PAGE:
You are a guest at a wedding, you have just sat through the ceremony and watched the happy couple make their vows to one another and become husband and wife. You follow the newly-weds out of the church or ceremony room and pick up a glass of champagne/Pimms/ale on the way out, you start to mingle with the other guests, talk about how beautiful the bride looks. A tray of canapés floats past and you indulge in the worlds smallest burger, today is a good day for a wedding and you are all set to thoroughly enjoy yourself.
And then you hear it, the booming voice of the Hazel Gap Barn a renowned wedding photographer sending the full wedding party into a stony silence as if they have just signalled to awaken the Kraken, its time for the group photos!
Then there is that sinking feeling in your stomach because this is not your first wedding you have attended and you know what is in store. An hour, if not more, of waiting around with very little going on while you wait for the one photo that you are required to be in, with the only entertainment available being to watch group after group assembled, photographed and moved on.
Now I don’t have a problem with group photos per se, but I do have a problem with how they tend to be organised and the negative effect they often have on an otherwise perfectly pleasant day. Going back to the days of film cameras the group photos were a key part of the photography package, limited to a single roll of film, or two if you were particularly flush, it was the way of creating a permanent record of who was their on the day and filled a good portion of the album. You know the kind, one print per page stuck in with those little adhesive corners and protected with tissue paper.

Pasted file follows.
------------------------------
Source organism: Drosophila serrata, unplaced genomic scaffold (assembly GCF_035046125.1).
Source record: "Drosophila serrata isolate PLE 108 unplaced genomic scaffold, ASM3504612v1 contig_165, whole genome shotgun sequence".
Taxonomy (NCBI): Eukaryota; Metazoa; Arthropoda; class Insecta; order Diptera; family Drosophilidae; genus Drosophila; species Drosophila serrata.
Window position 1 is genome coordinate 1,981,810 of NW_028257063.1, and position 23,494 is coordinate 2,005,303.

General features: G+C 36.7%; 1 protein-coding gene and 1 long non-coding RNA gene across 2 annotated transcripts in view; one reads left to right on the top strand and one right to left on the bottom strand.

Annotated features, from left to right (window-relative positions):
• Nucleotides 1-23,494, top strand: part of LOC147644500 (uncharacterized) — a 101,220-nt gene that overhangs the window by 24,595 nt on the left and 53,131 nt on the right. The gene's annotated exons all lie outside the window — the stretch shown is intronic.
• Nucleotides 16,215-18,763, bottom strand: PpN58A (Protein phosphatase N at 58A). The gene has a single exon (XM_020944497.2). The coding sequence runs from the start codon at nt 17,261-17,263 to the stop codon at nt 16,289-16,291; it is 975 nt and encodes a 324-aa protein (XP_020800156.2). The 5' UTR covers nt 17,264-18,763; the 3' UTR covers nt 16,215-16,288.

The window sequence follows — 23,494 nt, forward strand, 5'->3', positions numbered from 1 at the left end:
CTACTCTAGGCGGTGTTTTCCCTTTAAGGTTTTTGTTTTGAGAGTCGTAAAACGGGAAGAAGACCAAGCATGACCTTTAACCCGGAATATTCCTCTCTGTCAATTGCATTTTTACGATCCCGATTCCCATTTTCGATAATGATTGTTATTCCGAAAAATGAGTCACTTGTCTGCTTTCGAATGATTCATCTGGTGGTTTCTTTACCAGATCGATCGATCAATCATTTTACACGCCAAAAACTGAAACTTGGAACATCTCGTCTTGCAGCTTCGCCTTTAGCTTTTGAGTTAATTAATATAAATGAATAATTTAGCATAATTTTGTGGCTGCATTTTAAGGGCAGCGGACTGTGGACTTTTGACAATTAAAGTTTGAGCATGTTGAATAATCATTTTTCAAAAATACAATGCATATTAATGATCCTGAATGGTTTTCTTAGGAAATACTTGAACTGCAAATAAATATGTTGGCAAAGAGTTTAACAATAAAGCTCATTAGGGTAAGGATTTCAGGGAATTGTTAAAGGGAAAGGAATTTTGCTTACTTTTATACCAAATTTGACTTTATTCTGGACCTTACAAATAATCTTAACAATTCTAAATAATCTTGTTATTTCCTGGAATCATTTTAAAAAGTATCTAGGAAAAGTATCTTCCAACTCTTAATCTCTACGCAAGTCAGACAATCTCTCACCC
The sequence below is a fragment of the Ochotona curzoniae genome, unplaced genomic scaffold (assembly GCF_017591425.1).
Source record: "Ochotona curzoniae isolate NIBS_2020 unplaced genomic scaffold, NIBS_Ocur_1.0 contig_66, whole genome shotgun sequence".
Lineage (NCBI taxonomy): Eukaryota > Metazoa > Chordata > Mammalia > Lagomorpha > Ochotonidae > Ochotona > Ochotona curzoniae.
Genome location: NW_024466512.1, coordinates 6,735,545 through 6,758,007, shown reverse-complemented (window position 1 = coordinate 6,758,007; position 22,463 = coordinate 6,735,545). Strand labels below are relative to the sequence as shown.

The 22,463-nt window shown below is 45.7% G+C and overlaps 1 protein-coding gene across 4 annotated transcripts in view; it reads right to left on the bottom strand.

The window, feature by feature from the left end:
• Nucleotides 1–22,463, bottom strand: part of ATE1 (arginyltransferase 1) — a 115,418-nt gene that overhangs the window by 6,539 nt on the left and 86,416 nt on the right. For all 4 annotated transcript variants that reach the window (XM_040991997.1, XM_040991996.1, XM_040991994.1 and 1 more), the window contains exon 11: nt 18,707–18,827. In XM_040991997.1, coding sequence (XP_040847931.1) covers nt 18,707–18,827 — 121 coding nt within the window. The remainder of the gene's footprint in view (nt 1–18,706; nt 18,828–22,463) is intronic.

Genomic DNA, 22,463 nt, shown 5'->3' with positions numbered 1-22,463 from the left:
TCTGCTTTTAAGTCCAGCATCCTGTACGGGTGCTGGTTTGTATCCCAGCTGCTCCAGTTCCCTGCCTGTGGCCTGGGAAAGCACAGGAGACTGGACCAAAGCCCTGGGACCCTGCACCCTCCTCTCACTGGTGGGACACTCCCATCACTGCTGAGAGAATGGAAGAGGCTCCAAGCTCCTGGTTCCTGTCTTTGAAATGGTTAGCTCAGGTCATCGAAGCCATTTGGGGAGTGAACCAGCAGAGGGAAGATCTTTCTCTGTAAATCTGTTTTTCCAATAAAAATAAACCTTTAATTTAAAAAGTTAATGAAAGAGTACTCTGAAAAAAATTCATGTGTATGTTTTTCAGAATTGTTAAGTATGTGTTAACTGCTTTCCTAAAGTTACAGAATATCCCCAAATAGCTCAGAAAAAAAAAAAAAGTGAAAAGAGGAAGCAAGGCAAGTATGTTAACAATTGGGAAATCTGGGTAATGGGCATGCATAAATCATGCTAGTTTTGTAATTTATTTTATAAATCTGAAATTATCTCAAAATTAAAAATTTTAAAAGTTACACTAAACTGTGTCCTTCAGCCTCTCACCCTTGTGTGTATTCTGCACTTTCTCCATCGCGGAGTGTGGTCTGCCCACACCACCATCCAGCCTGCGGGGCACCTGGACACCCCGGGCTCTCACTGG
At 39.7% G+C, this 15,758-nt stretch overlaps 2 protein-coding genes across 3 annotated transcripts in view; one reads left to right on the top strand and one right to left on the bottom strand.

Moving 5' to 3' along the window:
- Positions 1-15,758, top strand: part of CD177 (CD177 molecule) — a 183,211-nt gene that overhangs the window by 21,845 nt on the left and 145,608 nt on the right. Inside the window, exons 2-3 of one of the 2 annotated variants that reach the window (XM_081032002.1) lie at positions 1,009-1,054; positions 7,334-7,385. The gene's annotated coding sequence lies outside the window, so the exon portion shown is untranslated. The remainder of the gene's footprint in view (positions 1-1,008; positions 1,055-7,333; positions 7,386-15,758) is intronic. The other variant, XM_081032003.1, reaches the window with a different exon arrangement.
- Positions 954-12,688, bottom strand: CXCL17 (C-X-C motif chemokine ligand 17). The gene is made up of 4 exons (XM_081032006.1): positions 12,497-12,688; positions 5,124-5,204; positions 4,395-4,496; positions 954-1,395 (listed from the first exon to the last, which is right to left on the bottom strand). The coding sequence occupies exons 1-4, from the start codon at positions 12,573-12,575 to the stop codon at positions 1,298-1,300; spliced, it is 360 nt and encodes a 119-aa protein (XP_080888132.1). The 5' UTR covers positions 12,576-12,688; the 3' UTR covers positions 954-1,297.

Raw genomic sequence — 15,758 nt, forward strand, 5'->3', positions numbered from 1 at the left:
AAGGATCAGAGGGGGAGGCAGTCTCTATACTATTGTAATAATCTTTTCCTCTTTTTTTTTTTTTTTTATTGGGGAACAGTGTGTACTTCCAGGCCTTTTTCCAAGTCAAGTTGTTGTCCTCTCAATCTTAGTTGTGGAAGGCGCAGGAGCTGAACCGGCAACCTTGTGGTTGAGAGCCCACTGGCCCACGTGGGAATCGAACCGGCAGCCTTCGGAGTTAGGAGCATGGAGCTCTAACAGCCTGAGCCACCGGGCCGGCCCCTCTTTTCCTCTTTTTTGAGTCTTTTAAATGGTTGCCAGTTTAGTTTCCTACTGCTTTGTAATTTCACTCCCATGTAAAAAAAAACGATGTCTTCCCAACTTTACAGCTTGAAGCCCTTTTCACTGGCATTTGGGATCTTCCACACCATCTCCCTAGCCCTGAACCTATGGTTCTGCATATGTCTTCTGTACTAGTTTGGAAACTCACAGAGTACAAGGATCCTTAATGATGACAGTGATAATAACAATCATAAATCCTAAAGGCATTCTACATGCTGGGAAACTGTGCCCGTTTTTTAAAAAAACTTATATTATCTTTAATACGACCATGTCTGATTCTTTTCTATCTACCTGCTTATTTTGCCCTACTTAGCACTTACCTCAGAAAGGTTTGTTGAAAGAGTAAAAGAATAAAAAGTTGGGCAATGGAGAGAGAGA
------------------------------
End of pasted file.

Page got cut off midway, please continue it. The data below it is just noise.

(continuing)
But the introduction of digital photography sparked a change in the approach to wedding photography. No longer are we constricted by the cost of film and the price of processing. Now we are free to risk a frame to capture the candid moment between guests, the details of the table decorations, the artistic bridal portraiture. And with this wedding albums have changed too, no longer is one wedding album a carbon copy of another just with different faces, now we have albums where the pages are laid out in a bespoke fashion with multiple images on a page through to full-page spreads. The result being something that tells the story of the day, from start to finish, the details and the atmosphere. A real and permanent reminder of the day, not a glorified attendance record.
Yet all these wonderful advances aside, one aspect of the ‘old way remains, the wedding group shots.
More and more I am working with couple who don’t want the formal group photos, they are more than happy with the photo-journalistic approach that records each and every one of their guests enjoying the day naturally rather than rigidly posed in a group. And of course groups of people can always be pulled together informally during any part of the day.
But there is still a majority of couples who do want the formal group shots, either because its just what they know to be done at a wedding, or often to keep the parent and grandparents happy. This is by no means a bad reason and is why I will always be happy to do them.